In 1821, skirmishes with and among Indians in the Upper Missouri region was taking a toll in lives and money, and hindering the westward expansion of the United States. The area was occupied by some 14 Native American tribes. The small US military presence at Fort Atkinson was inadequate to protect American traders and trappers who were encroaching on Indian territory. As Benjamin O’Fallon, the Indian agent at Council Bluffs, explained to Calhoun in April 1821, the Indians were “disposed to underrate our strength, to believe that the detachment of troops on the Missouri is not a part, but the whole of our Army.” (3) After a Pawnee war party attacked nine fur traders near the Arkansas River, killing several of them and escaping with trade goods, guns and ammunition, Calhoun agreed to O’Fallon’s request to bring the tribal leaders to Washington, where they could be given a warning about their behaviour.

Exciting much interest

Petalesharo (Generous Chief), a Pawnee Brave, by Charles Bird King, 1822

Petalesharo (Generous Chief), a Pawnee Brave, by Charles Bird King, 1822

O’Fallon, accompanied by two interpreters, 16 chiefs and warriors of the Kansas, Missouri, Omaha, Otoe and Pawnee tribes, and one Otoe chief’s wife, left Council Bluffs in early October 1821. The government paid for the group’s travel, room and board. After passing through St. Louis, Louisville, Wheeling and Hagerstown, the delegation arrived at Washington, DC on November 29 and 30, in two contingents. They immediately called on President James Monroe.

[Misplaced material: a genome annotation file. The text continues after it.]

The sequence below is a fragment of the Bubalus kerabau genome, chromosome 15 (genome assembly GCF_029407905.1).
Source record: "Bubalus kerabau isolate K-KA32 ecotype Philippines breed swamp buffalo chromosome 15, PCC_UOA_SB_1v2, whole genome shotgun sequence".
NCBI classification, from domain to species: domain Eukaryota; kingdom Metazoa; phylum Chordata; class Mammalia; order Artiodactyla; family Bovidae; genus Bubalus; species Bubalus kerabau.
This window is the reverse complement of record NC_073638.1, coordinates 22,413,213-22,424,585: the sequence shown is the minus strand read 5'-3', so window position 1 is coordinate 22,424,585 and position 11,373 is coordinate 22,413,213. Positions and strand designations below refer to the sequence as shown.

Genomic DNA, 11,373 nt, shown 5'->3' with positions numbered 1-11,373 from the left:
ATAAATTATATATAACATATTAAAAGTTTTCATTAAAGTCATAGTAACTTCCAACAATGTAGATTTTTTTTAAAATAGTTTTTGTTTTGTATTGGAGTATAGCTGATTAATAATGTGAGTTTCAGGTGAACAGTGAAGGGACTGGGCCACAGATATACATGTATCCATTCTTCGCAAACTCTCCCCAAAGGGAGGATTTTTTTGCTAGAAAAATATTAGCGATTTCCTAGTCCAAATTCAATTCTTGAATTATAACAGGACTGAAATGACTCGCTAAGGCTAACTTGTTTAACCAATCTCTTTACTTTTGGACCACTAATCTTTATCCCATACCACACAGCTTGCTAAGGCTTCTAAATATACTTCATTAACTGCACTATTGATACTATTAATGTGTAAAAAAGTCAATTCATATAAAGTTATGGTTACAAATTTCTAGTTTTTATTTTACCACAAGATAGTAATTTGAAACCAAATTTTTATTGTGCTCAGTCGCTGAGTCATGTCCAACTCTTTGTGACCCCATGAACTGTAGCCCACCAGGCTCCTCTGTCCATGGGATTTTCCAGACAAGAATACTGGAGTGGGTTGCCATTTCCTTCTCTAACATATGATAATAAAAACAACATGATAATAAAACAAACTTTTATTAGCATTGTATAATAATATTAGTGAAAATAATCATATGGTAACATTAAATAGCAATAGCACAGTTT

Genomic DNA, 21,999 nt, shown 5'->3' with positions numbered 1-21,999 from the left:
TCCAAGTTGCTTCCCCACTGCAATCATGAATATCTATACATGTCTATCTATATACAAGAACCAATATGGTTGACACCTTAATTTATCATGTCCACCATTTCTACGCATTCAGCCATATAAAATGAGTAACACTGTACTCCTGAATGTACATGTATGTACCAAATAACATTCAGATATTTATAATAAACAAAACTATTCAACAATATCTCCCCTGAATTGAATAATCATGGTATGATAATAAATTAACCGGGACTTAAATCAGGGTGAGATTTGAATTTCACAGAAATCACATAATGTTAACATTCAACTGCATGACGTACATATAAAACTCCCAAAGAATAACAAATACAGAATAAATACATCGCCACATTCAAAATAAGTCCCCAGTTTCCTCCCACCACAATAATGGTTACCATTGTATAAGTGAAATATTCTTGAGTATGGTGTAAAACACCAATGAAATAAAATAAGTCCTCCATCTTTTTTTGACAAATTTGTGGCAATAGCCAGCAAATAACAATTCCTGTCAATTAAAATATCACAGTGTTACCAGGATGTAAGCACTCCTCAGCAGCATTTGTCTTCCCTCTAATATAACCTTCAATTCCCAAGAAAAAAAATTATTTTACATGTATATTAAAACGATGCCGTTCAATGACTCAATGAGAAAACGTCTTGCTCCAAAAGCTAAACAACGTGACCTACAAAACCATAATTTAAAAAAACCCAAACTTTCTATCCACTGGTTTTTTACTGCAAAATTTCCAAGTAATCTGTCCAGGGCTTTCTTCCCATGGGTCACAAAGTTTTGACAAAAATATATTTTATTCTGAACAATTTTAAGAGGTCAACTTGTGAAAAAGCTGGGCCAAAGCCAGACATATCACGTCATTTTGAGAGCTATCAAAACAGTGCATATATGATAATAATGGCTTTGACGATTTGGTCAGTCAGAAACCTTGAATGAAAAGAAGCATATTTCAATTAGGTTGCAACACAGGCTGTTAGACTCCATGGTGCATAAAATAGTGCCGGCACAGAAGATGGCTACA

Their object is to visit their Great Father, and learn something of that civilization of which they have hitherto remained in total ignorance. They are from the most remote tribes with which we have intercourse, and they are believed to be the first of those tribes that have ever been in the midst of our settlements. The Pawnees are said to be the most warlike tribe we have any knowledge of – not so numerous as some others, but more formidable, because united and accustomed to war. These red men of the forest who now visit us are completely in a state of nature. (4)

Leaving two chiefs and one interpreter in Washington, O’Fallon took the rest of the delegation to Baltimore, Philadelphia and New York, where they arrived on December 11. They were back in Washington by December 27. The government commissioned artist Charles Bird King to paint portraits of each of the chiefs.

A friend of British traveller William Faux, residing at Washington, described the delegation as follows:

All of them are men of large stature, very muscular, having fine open countenances, with the real noble Roman nose, dignified in their manners, and peaceful and quiet in their habits. There was no instance of drunkenness among them during their stay here. … These Indians excited so much interest from their dignified personal appearance, and from their peaceful manner, that they received a great number of rich presents, sufficient to fill six large boxes in New York, Philadelphia, Baltimore, and Washington…. There was a notice in the papers that the Indians would dance and display their feats in front of the President’s house on a certain day, which they did to at least 6,000 persons. They showed their manner of sitting in council, their dances, their war whoop, with the noises, gesticulations, &c. of the sentinels on the sight of an approaching enemy. They were in a state of perfect nudity, except a piece of red flannel round the waist and passing between the legs. They afterwards performed at the house of his Excellency M. Hyde de Neuville. They were painted horribly, and exhibited the operation of scalping and tomahawking in fine style.